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Return to the Valley

Although not as prominent as they were in the late ’70s and early ’80s, sunflowers are slowly making it back into the Red River Valley.

Return to the Valley

Although not as prominent as they were in the late ’70s and early ’80s, sunflowers are slowly making it back into the Red River Valley.

Kevin Capistran, a National Sunflower Association director, is encouraged to see sunflowers return to the area. He currently grows wheat, barley, soybeans, sugarbeets and sunflowers northeast of Crookston, Minn.

“In the past, there were quite a few acres of sunflowers in the Crookston area. But sunflower midge was prevalent, and farmers were looking for another rotation crop. About this time soybeans starting showing up,” says Capistran. Many sunflower acres dropped off as soybean acres, and then corn acres took over.

Capistran says sunflower genetics and herbicides have improved from the past.

“In the past for controlling sunflower beetle, you would have had to spray. Now, growers can apply Cruiser seed treatment, and you don’t have to spray for insects early on. The weed and insect control have gotten better, and improved breeding has made for better hybrids.”

Minnesota organized the Minnesota Sunflower Research & Promotion Council in the fall of 2009, giving Minnesota growers input and a voice in NSA programs. Capistran has been on the board since its inception. MSRPC established a checkoff to fund research, which will include sclerotinia, since that’s the biggest problem most Minnesota sunflower growers face.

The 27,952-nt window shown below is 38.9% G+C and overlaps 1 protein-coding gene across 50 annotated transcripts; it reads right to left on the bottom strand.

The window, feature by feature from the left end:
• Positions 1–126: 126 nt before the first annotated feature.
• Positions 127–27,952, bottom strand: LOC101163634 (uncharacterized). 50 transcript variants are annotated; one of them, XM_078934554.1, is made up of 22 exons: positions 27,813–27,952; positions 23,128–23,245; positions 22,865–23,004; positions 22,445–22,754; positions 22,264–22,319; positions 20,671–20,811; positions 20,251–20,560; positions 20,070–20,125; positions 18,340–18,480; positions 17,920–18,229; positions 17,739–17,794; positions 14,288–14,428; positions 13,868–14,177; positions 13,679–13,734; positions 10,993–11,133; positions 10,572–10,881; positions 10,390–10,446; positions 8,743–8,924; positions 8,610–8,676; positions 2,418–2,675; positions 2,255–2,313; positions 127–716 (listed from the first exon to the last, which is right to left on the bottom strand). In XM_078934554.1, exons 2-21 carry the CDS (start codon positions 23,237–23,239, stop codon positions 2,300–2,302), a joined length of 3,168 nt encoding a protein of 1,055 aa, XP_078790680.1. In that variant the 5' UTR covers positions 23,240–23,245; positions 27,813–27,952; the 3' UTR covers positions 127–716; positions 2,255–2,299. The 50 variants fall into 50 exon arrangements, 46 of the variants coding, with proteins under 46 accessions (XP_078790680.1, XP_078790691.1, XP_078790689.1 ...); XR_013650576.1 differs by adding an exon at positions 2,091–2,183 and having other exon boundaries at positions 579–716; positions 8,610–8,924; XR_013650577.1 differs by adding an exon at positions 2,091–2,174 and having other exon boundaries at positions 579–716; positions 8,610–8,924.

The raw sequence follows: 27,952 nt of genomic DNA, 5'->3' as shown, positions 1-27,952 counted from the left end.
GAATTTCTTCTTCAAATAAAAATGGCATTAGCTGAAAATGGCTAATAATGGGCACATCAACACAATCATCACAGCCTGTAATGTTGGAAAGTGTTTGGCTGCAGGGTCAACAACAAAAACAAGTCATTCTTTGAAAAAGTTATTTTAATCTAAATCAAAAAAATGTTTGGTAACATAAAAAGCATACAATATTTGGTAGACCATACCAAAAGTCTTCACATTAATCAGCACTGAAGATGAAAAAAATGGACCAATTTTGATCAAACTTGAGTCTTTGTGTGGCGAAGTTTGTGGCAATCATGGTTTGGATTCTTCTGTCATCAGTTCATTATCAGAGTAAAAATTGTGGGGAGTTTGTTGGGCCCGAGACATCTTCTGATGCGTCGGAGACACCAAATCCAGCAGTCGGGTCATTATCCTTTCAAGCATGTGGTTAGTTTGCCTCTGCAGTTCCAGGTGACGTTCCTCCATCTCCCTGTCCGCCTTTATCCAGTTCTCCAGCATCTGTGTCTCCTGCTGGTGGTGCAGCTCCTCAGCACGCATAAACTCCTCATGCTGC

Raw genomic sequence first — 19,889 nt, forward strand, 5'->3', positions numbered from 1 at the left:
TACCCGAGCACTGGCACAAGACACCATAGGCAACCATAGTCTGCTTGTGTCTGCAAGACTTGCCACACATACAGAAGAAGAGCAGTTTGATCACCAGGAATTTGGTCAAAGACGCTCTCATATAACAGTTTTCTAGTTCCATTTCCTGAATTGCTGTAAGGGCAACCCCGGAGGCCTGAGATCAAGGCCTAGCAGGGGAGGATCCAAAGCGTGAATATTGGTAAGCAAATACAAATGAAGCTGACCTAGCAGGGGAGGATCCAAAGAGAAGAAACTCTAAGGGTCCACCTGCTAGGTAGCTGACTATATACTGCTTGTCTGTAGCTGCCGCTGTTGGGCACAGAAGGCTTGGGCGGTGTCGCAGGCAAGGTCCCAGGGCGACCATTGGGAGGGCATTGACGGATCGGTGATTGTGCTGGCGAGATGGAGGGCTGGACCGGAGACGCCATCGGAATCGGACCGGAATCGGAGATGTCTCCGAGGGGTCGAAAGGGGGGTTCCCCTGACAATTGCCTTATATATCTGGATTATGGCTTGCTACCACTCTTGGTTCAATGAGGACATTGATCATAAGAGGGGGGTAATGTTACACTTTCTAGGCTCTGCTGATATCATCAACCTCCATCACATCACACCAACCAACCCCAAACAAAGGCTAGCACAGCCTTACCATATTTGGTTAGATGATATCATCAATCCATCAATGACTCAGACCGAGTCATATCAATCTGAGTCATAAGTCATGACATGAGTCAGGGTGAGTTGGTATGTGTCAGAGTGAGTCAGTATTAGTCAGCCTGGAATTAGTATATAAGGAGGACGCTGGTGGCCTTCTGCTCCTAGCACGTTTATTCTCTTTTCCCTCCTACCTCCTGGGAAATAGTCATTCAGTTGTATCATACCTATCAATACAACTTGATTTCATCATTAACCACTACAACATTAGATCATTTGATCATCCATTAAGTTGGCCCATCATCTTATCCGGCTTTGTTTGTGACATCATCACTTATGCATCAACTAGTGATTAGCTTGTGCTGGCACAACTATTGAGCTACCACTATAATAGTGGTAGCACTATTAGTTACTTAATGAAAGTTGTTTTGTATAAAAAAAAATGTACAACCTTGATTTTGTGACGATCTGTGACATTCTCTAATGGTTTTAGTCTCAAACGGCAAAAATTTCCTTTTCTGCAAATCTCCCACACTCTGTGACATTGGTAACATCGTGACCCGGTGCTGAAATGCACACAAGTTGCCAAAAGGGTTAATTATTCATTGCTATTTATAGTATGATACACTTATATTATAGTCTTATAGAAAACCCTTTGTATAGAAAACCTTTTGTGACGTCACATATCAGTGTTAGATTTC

“There has been a lot of time and money going into screening and nursery issues. This past spring, funds were used to ramp up a nursery at the University of Minnesota Crookston research station, ” Capistran says.

4-year rotation

Since sclerotinia is also Capistran’s biggest challenge, one solution that works for him is not planting the flowers in a tight rotation. In fact, his rotation for sunflowers is at least four or more years between crops. “You need to work at maintaining population, making sure air flow in the crop is good, because if you grow for hulling, you tend to have a lower population anyway to keep the size up,” he says.

Controlling white mold is another issue. “If you desiccate, you can sometimes stop the spreading and proliferation of white mold that hasn’t gotten started in the head.” While there are a few things you can do to manage it, there is nothing you can do to prevent it, he acknowledges.

Capistran grows oil sunflowers and has produced yields between 2,200 and 2,400 pounds or higher. “To have a true confection that you can roast, we have been targeting an oil-type variety that is big enough to be hulled,” he says.

With improved quality traits and increased yields, Capistran hopes to see more producers grow sunflowers. “The opportunity is there,” he says.

Dufault writes from Red Lake Falls, Minn.


RISING SUNS: Kevin Capistran sees more sunflowers in the Red River Valley where they were once a leading cash crop.

This article published in the February, 2011 edition of DAKOTA FARMER.

All rights reserved. Copyright Farm Progress Cos. 2011.

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